All posts by Alex

Alex posts some of her sewing projects and cosplays on her Tumblr; you can also find her babbling about sewing and games and Parks and Recreation on Twitter.

Robert Yang on Flappy Bird

This week in online harassment: over the weekend, Flappy Bird developer Dong Nguyen pulled his game from the Apple App Store and Google Play due to harassment from players and games press. If you haven’t heard of it, Flappy Bird is a mobile game in which the player taps the screen to make a bird flap its wings; the goal is to pass through as many narrow gates as possible. Supposedly, one of the reasons gamers were angry about the game is that the graphics–particularly the green pipes that form the gates–were “ripped” from Super Mario. Closer examination reveals that they aren’t actually ripped from the game, but even if they were, that really doesn’t necessitate death threats and harassment.

Game designer Robert Yang has a post up at his blog explaining why this happened:

[T]he internet hate toward Nguyen was, or is, partly racist / first-world biased.

Conceptually, the game resembles an undergraduate game dev student’s class project, though the execution is actually very tightly tuned and well-made. I suspect that if Nguyen were a white American, this would’ve been the story of a scrappy indie who managed to best Zynga with his loving homage to Nintendo’s apparent patent on green pixel pipes and the classic “helicopter cave” game genre.

Instead, Dong Nguyen committed the crime of being from Vietnam, where Electronic Arts or Valve or Nintendo do not have a development office.

Definitely read the whole thing. (The article does not contain examples of the abuse, for those concerned about clicking through.)

An alternate history of Flappy Bird: “we must cultivate our garden” — Robert Yang

Survey About Romance in Games

Do you play dating sims or games with NPC romances? Then take this survey!

Researcher and game developer Heidi McDonald contacted the Border House to let us know about her survey, which is her second about romance games. She writes, “I am issuing a very special invitation to members of the LGBTQ community to take part, because I believe that hearing their voices about the current state of romance in games, and how we as developers might make game romance more inclusive and more satisfying for ALL customers, is incredibly important.”

She hopes to reach 2,000 respondents for this survey. Please take a moment to take the short survey, and help make game romances more inclusive.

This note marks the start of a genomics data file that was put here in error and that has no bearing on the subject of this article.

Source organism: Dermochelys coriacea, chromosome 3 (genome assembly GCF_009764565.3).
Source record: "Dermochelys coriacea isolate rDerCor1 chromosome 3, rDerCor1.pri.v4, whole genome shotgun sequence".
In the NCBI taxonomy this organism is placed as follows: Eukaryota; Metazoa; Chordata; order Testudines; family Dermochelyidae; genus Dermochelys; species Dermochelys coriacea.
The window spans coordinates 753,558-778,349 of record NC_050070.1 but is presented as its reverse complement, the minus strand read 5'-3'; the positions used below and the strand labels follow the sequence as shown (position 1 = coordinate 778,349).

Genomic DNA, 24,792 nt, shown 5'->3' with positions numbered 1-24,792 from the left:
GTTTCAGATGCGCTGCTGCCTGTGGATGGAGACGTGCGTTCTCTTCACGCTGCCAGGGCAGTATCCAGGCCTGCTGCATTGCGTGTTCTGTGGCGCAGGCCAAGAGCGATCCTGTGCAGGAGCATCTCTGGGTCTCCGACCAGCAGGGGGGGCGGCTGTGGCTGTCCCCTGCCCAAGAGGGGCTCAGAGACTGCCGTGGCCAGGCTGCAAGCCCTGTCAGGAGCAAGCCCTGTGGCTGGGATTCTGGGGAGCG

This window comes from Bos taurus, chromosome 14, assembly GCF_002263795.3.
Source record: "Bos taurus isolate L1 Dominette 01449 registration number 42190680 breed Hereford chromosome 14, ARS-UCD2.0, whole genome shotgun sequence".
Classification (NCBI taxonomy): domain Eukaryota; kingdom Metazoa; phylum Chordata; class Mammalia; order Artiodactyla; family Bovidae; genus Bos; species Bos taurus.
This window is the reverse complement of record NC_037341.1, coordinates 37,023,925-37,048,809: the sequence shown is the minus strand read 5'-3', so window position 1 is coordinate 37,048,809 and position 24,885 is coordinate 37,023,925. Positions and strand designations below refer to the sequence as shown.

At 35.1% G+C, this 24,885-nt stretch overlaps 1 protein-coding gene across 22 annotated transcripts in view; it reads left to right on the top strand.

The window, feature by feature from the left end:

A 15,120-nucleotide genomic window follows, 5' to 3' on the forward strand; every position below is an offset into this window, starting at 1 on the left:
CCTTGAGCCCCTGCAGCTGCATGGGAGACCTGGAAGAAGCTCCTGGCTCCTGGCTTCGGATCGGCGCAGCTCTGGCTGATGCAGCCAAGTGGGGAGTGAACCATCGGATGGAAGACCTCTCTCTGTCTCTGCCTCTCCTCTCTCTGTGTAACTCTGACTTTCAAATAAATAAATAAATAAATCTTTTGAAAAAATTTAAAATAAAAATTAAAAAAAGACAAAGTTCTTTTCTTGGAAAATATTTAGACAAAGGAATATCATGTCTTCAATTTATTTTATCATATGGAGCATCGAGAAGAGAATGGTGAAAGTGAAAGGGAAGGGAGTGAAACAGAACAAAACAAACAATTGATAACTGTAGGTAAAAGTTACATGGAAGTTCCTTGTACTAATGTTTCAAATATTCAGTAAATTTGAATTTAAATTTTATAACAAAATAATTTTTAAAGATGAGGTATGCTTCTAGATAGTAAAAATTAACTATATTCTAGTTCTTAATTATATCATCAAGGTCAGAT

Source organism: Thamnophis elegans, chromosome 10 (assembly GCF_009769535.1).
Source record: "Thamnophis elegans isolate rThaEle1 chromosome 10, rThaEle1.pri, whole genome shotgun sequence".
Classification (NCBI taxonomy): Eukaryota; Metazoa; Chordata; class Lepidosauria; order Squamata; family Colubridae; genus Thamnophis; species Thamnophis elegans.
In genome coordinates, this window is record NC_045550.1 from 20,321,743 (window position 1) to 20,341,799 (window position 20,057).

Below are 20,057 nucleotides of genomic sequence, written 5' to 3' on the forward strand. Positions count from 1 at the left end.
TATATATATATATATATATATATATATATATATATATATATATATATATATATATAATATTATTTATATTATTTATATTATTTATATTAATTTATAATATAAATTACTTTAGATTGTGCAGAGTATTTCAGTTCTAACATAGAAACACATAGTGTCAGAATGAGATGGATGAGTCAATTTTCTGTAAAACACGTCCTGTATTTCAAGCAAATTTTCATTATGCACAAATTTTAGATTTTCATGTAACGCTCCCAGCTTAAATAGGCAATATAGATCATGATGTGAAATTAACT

The NPC Romance Project — deathbow.com

September is for #TowerJam

Tower Jam is an online game jam that runs the month of September. The idea is to create games that are about characters that typically don’t have agency in games–particularly those that play the role of Damsel in Distress, the trope from which the jam takes its name. Read more about the event in the FAQ, check out the first game submitted as an example of the idea, and feel free to use this thread to organize teams, think of ideas, collaborate, or share your games. Have fun!

Welcome to Tower Jam — Tower Jam Tumblr

Fund the First Six Months of re/Action

re/Action zine–helmed by editors Mattie Brice, Andrea Shubert, and Stephen Winson–launched back in May, and since then, the site has published a lot of high-quality games writing from the margins. Maddy Myers wrote about being Samus, Mattie examined tabletop game Microscope, and Zoya Street wrote about his experiences in the queer games scene as a trans man.

The young site has already spurred change around the gaming internet with Samantha Allen’s Open Letter to Games Media, which provoked responses from Kotaku and other EICs addressed in the letter.

re/Action isn’t just about games writing, either; it has already published a comic and the editors have expressed interest in publishing poetry and games as well.

If re/Action continues in this way, it will be an invaluable source for marginalized voices in games. It will help to move the entire video game community forward to a more inclusive place. But it will only be able to continue with our help. The editors are holding a campaign to fund the first six months of the zine, with which the team will be able to pay their contributors. The details are broken down in detail on the Indiegogo page. Please consider subscribing so that this important work can continue.

re/Action 2013 Fundraiser — Indiegogo

June is Worldwide Game Development Month

This June marks the second-annual Worldwide Game Development Month event. Much like the month-long novel-writing marathon NaNoWriMo, WoGaDeMo is an event that gives you a goal (make a game), a deadline (in 30 days), and a community to help you get there. If you’re looking for a game jam-like event that gives you a bit more time to explore ideas and revise, this event is for you. You can also check out the games from last year (including mine!) on the website.

Damsel In Distress: Part 2 is Online

The second installment of Anita Sarkeesian’s Tropes vs Women in Video Games series is now online–again, after being briefly removed from YouTube thanks to some jerks flagging it. It’s the second video about the Damsel in Distress trope. Please be warned that the video contains some graphic depictions of violence against women, used as examples. Watch the video above or read the full transcript at the Feminist Frequency site.

Game of the Day: 3x3x3 by Kayla Overkill

Today’s GOTD is a lovely piece about living your life when your choices are limited. As a mermaid! Kayla Overkill can be reached at her Tumblr. Thank you to Kimiko for submitting this one.

If you have made or played an IF or indie game you would like to see featured on The Border House, send it to us at editors (at) borderhouseblog (dot) com (or @ me on Twitter). You can see our past featured games at this tag.

Edited to add link to the author’s Tumblr.